11. Thank you so much for explaining the parameters of transformers so precisely. My wife was trying to figure out the area of the core; however, did not understand which formula to use. This information definitely makes it easy for us to just plug in our information -- thank you! We did not know that you could just assume the transformers magnetic flux. Thank you again for the information!

    1. These calculations are for single phase transformer design. For 3 phase transformer, calculations and formulas are different. (this article will be available soon) 🙂
      You can design three phase transformers by connecting three single phase transformers in star. (I personally designed and used it). During connections you must take into considerations phase sequence of all transformers.

  12. محترم اسد اللہ صاحب
    آج کل آئرن کور کی بجائے گریفائیٹ کور کا استعمال عام ہورہا۔ انرجی سیور میں جو کوائل ہوتی ہے اس سے میں نے ایک 12 وولٹ ٹرانسفر مر بنانا ہے ہے۔ کیا آپ میری مدد کر سکتے ہیں؟ الماس شہزاد

    1. Yes! some times graphite core transformers are used in high frequency applications. Its not something you can generalize about "going out" of iron core transformers.
      For that transformers use same calculations for wire of primary and secondary and calculate total area covered by winding according to which you can find out window are and find graphite core of that size.

      1. Asad Ullah! Thank to reply. you can guide me further to make step down transformer using ferrite core or give me any link with will be informative for me?

  13. I want calculations for low watts . Ma transformer is pri 220v /sec 1000v and current is 50 ma .
    Second transformer is pri 400v sec 5 v and current is 5 ma ...can you help me

    1. Calculations for the wire would be same as for others. If you don't find wire of your desire rating, use smallest ( say 30 AWG wire) to wound your transformer. Your first transformer is of course falls in category of high voltage so lamination precautions must be followed. Likewise, you can design second transformer.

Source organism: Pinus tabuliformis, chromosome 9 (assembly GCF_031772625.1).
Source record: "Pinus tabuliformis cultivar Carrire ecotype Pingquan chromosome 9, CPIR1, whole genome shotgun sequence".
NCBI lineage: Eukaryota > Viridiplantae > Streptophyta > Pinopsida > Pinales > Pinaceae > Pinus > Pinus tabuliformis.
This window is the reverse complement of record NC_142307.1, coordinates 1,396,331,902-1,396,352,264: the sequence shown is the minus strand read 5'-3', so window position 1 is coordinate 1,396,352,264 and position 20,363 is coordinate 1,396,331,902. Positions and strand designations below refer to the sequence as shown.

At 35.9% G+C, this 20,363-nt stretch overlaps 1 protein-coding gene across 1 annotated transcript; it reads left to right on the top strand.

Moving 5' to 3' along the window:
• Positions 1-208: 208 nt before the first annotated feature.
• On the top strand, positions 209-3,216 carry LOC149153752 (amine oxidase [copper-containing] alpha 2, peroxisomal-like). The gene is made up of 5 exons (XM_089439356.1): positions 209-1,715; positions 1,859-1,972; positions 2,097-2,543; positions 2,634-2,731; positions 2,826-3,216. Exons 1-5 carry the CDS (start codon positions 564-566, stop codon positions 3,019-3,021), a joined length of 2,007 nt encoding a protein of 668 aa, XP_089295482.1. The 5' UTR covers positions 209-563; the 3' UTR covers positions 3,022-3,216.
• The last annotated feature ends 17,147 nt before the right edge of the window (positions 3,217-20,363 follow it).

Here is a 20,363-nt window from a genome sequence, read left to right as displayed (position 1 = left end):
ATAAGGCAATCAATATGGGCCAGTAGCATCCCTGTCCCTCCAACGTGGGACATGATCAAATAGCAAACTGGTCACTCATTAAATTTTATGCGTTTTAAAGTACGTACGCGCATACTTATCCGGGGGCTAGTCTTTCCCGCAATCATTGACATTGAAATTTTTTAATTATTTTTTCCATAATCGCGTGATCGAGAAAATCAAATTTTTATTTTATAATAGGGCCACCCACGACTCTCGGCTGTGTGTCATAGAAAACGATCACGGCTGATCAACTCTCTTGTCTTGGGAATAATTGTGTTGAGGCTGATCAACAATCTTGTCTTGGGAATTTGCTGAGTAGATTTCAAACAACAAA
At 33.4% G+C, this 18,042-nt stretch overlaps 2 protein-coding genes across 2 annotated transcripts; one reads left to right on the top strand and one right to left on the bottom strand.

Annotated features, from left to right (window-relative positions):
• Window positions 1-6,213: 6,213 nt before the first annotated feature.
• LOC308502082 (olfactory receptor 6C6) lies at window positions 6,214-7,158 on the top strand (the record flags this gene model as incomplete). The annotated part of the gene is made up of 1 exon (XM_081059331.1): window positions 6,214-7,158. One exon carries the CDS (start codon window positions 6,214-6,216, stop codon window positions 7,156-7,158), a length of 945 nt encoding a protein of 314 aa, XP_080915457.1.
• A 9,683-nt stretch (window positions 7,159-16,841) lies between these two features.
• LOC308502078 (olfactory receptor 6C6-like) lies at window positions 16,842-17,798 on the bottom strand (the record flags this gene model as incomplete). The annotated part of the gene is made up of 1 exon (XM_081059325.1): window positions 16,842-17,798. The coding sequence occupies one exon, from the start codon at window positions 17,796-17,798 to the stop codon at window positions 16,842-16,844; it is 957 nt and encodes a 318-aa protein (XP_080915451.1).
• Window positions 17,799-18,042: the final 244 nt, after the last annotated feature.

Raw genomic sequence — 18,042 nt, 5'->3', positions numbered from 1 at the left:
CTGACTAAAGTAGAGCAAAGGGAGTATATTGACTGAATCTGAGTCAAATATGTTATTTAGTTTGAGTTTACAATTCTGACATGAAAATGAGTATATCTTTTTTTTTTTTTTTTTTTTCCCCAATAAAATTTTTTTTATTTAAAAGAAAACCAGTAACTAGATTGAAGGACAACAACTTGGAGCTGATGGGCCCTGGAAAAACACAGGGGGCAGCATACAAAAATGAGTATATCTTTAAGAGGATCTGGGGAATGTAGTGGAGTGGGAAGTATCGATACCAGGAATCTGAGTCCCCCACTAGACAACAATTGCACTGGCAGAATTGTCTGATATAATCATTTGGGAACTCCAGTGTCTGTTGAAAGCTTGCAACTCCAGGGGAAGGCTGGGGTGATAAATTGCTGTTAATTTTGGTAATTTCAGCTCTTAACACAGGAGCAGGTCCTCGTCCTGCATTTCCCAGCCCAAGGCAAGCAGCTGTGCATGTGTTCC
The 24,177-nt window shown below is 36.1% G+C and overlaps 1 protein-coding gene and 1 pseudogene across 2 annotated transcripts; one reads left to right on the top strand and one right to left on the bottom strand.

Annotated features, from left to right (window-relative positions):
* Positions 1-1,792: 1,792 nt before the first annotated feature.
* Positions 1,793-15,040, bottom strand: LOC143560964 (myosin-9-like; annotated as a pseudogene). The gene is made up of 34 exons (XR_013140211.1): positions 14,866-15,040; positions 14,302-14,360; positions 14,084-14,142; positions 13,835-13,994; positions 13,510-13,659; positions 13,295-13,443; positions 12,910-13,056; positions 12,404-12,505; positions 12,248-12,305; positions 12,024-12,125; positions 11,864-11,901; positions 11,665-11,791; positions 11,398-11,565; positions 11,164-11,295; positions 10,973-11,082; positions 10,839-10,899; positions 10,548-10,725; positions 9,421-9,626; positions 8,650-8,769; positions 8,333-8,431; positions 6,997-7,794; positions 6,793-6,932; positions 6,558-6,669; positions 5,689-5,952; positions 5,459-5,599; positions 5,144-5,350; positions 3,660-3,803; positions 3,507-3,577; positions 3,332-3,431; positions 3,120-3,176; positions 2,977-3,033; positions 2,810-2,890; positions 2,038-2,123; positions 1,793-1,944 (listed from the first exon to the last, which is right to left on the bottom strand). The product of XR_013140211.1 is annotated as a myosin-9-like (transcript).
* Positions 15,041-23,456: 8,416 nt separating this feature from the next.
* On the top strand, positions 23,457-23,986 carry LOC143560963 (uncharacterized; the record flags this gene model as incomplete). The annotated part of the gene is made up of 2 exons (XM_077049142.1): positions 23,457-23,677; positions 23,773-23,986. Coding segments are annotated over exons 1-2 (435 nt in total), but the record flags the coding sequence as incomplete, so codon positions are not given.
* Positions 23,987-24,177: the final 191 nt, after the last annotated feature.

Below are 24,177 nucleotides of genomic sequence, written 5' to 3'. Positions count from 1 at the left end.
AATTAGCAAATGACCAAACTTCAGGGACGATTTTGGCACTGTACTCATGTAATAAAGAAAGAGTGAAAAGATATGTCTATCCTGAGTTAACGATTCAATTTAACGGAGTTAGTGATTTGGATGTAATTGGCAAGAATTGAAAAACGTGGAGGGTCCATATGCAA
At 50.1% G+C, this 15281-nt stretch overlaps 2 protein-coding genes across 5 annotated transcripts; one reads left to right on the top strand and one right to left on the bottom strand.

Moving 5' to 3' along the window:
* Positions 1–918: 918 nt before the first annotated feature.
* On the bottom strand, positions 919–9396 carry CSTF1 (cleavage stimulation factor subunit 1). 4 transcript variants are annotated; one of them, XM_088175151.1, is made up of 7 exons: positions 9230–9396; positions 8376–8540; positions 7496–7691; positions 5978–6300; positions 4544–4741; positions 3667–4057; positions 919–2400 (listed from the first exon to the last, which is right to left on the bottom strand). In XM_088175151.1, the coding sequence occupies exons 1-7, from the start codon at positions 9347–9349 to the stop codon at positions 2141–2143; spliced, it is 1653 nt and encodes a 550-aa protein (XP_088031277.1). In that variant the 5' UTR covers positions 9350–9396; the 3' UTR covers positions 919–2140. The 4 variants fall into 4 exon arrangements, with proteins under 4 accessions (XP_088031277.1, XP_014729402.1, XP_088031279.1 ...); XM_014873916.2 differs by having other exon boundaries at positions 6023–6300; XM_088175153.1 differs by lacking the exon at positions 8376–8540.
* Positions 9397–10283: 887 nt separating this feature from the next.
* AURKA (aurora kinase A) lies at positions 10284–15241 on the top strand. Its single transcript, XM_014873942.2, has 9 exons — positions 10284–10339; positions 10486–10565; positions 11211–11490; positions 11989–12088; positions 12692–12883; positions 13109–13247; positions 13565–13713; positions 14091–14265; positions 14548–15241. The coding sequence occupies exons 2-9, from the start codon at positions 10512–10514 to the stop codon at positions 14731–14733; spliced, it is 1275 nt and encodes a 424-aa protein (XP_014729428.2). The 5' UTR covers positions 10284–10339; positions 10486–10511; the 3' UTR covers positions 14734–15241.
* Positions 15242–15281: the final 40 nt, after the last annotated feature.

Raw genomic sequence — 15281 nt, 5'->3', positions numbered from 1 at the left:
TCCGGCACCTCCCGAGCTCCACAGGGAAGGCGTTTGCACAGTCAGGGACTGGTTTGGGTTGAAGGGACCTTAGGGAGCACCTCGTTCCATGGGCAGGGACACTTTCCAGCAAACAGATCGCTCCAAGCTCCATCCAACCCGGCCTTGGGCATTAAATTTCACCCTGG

1. Mostly, for Calculation of small transformers core losses are neglected (mostly small transformer are considered up to 1000 VA).
      However, plus minus 5 percent of turns of secondary winding is added to overcome losses or get full voltage in full load conditions.

  14. Hi, thank you for your article. On the core calculations section, could you explain where you got the 4 turns per volt from that is needed to plug into the equation to calculate the core area. Also, in the same equation, the constant 4.44 - what does this represent? Thank you

    1. For design of small transformer some assumptions have to made. Turns per volts here are from a standard table of designing transformer. (you can study it in book "Principles of Electric Machine Design by R.K Agarwal" or any transformer design book). This is according to transformer type and rating.
      4.44 is constant in equation of turns per volts comes while deriving this equation with help of fundamental equations.(click link below for detail derivation).
      http://engineerexperiences.com/turns-per-volts-transformer-design.html
      Hope you get your answer. 🙂

  15. Hey just wanted to say thanks you for all of these great articles! They read very very well and you've covered all of my questions.

    1. As per formula given in start of article, flux density and frequency are inversely related. But, normally in designing flux density is taken constant (as flux required is constant and area is constant). So, if frequency changes the compensation is made on voltage side. i.e. transformer will be designed accordingly with voltages. but in small transformers such parameters are neglected mostly. (but if you want to, Bm will be constant and voltages will be changed.) P.S: sometimes tolerance voltage compensate this change.

What do you think?